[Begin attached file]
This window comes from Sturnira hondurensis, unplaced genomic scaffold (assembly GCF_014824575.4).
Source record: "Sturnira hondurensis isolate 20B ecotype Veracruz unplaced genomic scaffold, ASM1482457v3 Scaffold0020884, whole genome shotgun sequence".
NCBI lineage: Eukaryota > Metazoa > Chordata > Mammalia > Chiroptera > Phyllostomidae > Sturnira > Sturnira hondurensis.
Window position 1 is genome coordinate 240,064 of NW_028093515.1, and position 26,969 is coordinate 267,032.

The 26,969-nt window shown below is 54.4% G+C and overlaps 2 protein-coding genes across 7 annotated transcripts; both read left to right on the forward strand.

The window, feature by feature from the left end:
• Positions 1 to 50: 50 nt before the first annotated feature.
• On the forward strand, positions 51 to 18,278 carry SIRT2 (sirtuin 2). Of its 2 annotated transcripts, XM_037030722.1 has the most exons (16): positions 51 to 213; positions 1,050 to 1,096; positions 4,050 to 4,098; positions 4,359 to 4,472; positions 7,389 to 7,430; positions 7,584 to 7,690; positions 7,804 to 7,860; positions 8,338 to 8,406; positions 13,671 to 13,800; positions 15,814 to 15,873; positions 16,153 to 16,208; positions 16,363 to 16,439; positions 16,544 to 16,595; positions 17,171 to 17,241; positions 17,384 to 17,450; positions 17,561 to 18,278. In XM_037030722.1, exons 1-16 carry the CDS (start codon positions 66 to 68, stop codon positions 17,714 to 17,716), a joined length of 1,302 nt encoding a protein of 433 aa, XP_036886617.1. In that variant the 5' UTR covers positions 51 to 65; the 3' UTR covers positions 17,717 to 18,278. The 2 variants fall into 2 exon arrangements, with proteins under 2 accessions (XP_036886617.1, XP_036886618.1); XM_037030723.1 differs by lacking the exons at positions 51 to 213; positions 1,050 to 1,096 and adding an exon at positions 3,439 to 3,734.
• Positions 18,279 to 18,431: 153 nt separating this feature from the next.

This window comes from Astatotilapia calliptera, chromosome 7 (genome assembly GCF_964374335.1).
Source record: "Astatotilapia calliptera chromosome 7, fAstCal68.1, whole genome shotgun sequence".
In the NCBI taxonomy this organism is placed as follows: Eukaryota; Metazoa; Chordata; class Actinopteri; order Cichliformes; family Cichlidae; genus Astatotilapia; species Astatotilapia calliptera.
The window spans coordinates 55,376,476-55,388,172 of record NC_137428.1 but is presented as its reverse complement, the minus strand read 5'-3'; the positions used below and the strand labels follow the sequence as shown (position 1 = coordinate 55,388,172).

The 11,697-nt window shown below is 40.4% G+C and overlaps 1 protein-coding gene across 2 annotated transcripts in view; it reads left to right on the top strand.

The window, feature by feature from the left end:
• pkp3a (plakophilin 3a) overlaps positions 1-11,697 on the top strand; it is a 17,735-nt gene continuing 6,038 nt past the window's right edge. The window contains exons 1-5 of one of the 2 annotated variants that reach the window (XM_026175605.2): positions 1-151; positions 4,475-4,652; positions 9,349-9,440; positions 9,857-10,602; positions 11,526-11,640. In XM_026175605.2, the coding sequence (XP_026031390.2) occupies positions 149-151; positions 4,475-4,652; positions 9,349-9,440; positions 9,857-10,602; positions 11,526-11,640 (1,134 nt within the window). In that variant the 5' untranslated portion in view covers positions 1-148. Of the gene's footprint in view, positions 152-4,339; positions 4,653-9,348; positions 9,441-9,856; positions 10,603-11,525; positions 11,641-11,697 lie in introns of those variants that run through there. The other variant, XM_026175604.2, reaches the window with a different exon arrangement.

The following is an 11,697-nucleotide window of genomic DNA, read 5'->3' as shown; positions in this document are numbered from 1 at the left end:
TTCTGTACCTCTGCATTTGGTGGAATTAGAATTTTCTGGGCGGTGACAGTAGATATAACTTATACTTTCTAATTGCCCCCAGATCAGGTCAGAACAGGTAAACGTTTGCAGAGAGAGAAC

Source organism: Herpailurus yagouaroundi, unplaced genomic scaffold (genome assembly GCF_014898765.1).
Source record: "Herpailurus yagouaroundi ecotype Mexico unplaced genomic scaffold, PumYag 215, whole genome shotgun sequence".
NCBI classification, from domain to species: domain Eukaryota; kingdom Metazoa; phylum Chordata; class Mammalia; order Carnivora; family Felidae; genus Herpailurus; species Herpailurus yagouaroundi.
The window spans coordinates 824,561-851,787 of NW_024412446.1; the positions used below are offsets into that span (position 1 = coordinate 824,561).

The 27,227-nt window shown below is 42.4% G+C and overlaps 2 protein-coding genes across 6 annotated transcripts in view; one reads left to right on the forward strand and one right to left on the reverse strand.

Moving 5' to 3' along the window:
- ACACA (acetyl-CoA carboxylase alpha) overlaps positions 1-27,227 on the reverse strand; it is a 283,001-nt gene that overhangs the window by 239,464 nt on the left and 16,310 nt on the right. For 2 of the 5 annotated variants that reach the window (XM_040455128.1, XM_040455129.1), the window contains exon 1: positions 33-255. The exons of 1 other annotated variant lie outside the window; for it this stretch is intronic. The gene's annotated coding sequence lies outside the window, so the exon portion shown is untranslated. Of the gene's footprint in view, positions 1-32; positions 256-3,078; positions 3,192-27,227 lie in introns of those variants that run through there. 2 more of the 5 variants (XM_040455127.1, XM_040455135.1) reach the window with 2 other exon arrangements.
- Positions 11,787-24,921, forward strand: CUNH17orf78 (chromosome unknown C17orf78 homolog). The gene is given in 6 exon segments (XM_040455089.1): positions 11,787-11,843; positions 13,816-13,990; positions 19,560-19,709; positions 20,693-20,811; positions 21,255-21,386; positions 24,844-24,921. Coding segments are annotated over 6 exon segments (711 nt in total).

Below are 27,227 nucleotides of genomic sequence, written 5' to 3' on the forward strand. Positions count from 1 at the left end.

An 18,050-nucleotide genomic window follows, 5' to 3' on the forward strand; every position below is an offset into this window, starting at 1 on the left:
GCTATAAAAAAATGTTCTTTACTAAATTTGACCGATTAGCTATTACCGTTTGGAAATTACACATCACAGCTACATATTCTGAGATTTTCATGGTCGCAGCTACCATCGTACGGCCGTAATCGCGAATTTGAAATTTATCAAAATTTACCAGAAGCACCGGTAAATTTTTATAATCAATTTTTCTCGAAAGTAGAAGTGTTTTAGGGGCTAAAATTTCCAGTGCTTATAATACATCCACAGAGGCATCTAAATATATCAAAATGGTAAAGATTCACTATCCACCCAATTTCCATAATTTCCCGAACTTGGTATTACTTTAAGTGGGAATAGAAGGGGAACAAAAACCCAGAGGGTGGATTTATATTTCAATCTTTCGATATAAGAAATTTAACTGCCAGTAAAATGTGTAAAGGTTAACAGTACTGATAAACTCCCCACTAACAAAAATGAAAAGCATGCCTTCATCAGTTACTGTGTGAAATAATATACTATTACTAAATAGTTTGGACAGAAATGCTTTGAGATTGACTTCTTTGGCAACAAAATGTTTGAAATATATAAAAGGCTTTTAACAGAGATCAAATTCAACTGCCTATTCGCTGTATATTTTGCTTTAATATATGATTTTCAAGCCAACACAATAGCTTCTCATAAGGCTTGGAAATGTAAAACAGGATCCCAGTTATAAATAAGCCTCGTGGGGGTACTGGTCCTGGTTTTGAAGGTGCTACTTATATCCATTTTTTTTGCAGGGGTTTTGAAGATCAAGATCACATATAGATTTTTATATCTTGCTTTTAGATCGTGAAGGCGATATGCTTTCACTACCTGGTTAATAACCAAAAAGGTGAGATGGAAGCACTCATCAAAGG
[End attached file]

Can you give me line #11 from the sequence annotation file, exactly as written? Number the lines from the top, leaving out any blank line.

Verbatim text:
Source record: "Astatotilapia calliptera chromosome 7, fAstCal68.1, whole genome shotgun sequence".